Only a very elite group of filmmakers is still allowed to make movies “for theaters“ and actually have them seen and judged that way on a wide scale. Even platform releasing seems to be somewhat endangered. It can’t be fought. It has to be accepted.

9. Addendum: I’ve been informed that it wasn’t Scorsese who requested that the Bob Dylan documentary only be screened for critics in theaters, but a Netflix representative indicated the opposite to me, so I just don’t know what to believe.

It’s actually OK if your film is not eligible for an Oscar — we have a thing called the Emmys. A lot of this anxiety is just a holdover from the days when television was considered culturally inferior to theatrical feature films. Everybody needs to just get over it.

In another 10 to 20 years they’re probably going to merge the Emmys in the Oscars into one program anyway, maybe they’ll call it the Contentys.

“One of the fun things about seeing the new Quentin Tarantino film three months early in Cannes (did I mention this?) is that I know exactly why it’s going to make some people furious, and thus I have time to steel myself for the takes.

Back in July 2017, when it was revealed that Tarantino’s next project was connected to the Manson Family murders, it was condemned in some quarters as an insulting and exploitative stunt. We usually require at least a fig-leaf of compassion for the victims in true-crime adaptations, and even Tarantino partisans like myself – I don’t think he’s made a bad film yet – found ourselves wondering how he might square his more outré stylistic impulses with the depiction of a real mass murder in which five people and one unborn child lost their lives.

After all, it’s one thing to slice off with gusto a fictional policeman’s ear; it’s quite another to linger over the gory details of a massacre that took place within living memory, and which still carries a dread historical significance.

In her essay The White Album, Joan Didion wrote: “Many people I know in Los Angeles believe that the Sixties ended abruptly on August 9, 1969, ended at the exact moment when word of the murders on Cielo Drive traveled like brushfire through the community, and in a sense this is true.”

Early in Once Upon a Time in Hollywood, as Leonardo DiCaprio and Brad Pitt’s characters drive up the hill towards Leo’s bachelor pad, the camera cranes up gently to reveal a street sign: Cielo Drive. Tarantino understands how charged that name is; he can hear the Molotov cocktails clinking as he shoulders the crate.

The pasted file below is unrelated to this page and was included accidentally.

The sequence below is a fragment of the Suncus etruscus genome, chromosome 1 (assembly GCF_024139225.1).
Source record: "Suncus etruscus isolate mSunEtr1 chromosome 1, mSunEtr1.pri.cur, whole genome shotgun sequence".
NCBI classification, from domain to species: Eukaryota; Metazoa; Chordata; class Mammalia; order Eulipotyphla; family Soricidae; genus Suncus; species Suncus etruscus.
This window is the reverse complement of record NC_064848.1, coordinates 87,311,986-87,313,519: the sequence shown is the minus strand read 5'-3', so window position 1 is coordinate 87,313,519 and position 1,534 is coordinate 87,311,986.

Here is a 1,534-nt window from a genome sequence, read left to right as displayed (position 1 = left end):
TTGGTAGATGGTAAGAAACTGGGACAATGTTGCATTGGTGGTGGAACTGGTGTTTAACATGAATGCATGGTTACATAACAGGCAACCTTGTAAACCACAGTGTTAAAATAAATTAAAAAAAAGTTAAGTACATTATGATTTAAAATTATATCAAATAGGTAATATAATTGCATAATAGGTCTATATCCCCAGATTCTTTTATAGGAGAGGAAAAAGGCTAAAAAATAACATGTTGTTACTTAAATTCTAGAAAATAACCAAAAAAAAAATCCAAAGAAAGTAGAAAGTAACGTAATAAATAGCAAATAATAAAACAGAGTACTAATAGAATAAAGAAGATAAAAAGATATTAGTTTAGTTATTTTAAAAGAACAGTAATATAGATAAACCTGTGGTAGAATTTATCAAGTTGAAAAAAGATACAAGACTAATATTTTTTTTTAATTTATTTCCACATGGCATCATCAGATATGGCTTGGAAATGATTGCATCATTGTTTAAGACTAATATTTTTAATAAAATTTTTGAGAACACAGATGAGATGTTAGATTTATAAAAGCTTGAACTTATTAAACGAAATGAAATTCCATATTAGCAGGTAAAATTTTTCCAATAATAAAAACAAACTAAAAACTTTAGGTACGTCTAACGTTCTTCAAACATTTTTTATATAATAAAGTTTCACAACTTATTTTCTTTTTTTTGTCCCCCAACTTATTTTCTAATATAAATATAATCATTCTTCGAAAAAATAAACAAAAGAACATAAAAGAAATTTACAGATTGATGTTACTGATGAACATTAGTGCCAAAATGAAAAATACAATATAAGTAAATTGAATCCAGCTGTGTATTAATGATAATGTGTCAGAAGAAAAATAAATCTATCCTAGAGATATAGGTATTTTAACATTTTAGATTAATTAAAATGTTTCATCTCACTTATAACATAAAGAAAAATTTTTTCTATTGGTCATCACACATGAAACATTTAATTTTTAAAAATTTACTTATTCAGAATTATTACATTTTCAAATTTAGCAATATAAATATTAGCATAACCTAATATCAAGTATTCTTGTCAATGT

As you may have read in the reviews from Cannes, much of the film is taken up with following DiCaprio and Pitt’s characters – a fading TV actor and his long-serving stunt double – as they amusingly go about their lives in Los Angeles, while Margot Robbie’s Sharon Tate is a relatively minor presence. But the spectre of the murders is just over the horizon, and when the night of the 9th finally arrives, you feel the mood in the cinema shift.

No spoilers whatsoever about what transpires on screen. But in the audience, as it became clear how Tarantino was going to handle this extraordinarily loaded moment, the room soured and split, like a pan of cream left too long on the hob. I craned in, amazed, but felt the person beside me recoil in either dismay or disgust.

Two weeks on, I’m convinced that the scene is the boldest and most graphically violent of Tarantino’s career – I had to shield my eyes at one point, found myself involuntarily groaning “oh no” at another – and a dead cert for the most controversial. People will be outraged by it, and with good reason. But in a strange and brilliant way, it takes Didion’s death-of-the-Sixties observation and pushes it through a hellfire-hot catharsis.

Hollywood summoned up this horror, the film seems to be saying, and now it’s Hollywood’s turn to exorcise it. I can’t wait until the release in August, when we can finally talk about why.

~ Robbie Collin